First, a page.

1 minute read

Hippopotamuses: Hippopotamidae

Behavior And Reproduction

Hippos do not feed in groups (with the exception of mother-offspring) because they are largely immune to predators and so are able to forage without fear of attack. Male hippos are in charge of home ranges, which they keep for four years in rivers and at least eight years in lakes. There have been reports of hippos retaining the same range for the entire span of their lives, twenty to thirty years. Herds average ten to fifteen in size, but vary from two to fifty. Nonbreeding males, though tolerated, are often the victims of territorial fights with breeding adult males. These "bachelor" males tend to live in herds of their own or alone.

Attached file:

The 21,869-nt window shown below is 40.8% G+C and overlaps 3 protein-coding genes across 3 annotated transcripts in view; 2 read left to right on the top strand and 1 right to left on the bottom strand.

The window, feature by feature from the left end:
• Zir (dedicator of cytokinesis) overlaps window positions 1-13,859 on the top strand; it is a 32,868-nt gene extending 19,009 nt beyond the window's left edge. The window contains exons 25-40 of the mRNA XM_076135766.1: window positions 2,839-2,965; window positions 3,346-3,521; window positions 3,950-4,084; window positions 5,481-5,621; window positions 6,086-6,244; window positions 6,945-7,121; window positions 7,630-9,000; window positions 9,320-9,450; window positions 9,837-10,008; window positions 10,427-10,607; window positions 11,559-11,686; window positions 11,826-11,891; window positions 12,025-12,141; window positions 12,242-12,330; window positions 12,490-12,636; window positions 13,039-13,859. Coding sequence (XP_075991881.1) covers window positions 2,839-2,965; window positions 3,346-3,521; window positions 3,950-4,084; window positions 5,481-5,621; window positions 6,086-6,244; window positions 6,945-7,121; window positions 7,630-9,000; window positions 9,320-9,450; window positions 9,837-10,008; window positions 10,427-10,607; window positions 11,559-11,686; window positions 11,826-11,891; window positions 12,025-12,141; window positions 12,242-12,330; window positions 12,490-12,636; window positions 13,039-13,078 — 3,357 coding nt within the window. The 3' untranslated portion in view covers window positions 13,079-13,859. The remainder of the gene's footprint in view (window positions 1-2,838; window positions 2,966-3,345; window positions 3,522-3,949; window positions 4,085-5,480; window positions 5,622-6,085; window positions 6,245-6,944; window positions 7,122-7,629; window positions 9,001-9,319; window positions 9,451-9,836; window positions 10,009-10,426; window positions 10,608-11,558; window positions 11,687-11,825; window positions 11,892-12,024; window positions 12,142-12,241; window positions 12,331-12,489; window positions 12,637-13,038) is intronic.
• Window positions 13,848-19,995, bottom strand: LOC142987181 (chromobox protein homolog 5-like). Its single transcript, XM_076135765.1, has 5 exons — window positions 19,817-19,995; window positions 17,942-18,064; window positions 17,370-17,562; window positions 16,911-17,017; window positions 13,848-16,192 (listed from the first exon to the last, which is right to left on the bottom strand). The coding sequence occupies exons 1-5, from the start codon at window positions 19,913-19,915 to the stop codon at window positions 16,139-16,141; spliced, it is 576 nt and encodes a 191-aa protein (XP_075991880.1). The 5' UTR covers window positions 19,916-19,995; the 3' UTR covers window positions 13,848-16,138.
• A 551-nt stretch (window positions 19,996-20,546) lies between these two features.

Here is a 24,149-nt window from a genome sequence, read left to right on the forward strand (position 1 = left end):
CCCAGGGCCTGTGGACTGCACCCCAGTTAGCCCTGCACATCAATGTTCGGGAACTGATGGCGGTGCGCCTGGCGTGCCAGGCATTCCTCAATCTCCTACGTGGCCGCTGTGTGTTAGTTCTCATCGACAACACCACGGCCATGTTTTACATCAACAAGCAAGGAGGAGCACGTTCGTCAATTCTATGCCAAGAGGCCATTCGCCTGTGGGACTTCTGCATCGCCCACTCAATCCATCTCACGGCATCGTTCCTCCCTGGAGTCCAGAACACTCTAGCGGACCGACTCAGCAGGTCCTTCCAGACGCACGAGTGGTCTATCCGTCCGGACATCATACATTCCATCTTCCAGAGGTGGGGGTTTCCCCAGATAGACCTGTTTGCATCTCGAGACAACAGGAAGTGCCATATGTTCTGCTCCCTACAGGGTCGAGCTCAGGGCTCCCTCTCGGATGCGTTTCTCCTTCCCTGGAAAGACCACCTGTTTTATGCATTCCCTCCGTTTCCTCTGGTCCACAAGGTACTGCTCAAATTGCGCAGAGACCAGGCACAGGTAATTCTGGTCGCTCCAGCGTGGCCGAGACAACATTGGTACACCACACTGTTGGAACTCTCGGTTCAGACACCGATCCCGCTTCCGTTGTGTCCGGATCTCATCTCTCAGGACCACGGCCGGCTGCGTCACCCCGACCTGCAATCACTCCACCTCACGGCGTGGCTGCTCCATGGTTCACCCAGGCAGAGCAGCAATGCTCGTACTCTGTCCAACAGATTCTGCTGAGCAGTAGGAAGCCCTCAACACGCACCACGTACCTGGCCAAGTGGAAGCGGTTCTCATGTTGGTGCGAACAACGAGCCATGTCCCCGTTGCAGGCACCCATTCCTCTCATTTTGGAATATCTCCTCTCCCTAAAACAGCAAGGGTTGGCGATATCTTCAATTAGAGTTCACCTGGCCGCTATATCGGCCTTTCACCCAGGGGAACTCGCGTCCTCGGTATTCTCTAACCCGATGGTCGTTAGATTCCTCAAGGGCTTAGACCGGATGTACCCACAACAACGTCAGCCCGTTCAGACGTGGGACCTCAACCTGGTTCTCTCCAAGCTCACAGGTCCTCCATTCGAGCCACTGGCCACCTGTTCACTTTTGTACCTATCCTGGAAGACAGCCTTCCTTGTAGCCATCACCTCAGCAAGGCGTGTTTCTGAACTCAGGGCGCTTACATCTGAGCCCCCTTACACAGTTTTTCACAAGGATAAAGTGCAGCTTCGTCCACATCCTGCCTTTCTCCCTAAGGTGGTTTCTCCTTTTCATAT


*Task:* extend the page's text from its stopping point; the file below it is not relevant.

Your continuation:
Though large, hippos can run 18 miles per hour (30 kilometers per hour) when threatened, and they are able climbers. They are not able to jump and won't even attempt it.

Both hippo species mate and give birth in the water, but the pygmy hippo also mates and gives birth on land. Pregnancy lasts 227 to 240 days and results in the birth of a single calf. Calves nurse (drink mother's milk) underwater. Male hippos begin breeding between the ages of six and fourteen, whereas females are ready to breed between the ages of seven and fifteen. Calves are usually born in the rainy months.

Healthy adult hippos do not fall prey very often, but young hippos and old or sick hippos are in danger of being killed by lions, hyenas, and crocodiles.

Additional topics

Animal Life ResourceMammalsHippopotamuses: Hippopotamidae - Physical Characteristics, Behavior And Reproduction, Hippopotamuses And People, Common Hippopotamus (hippopotamus Amphibius): Species Accounts - GEOGRAPHIC RANGE, HABITAT, DIET, CONSERVATION STATUS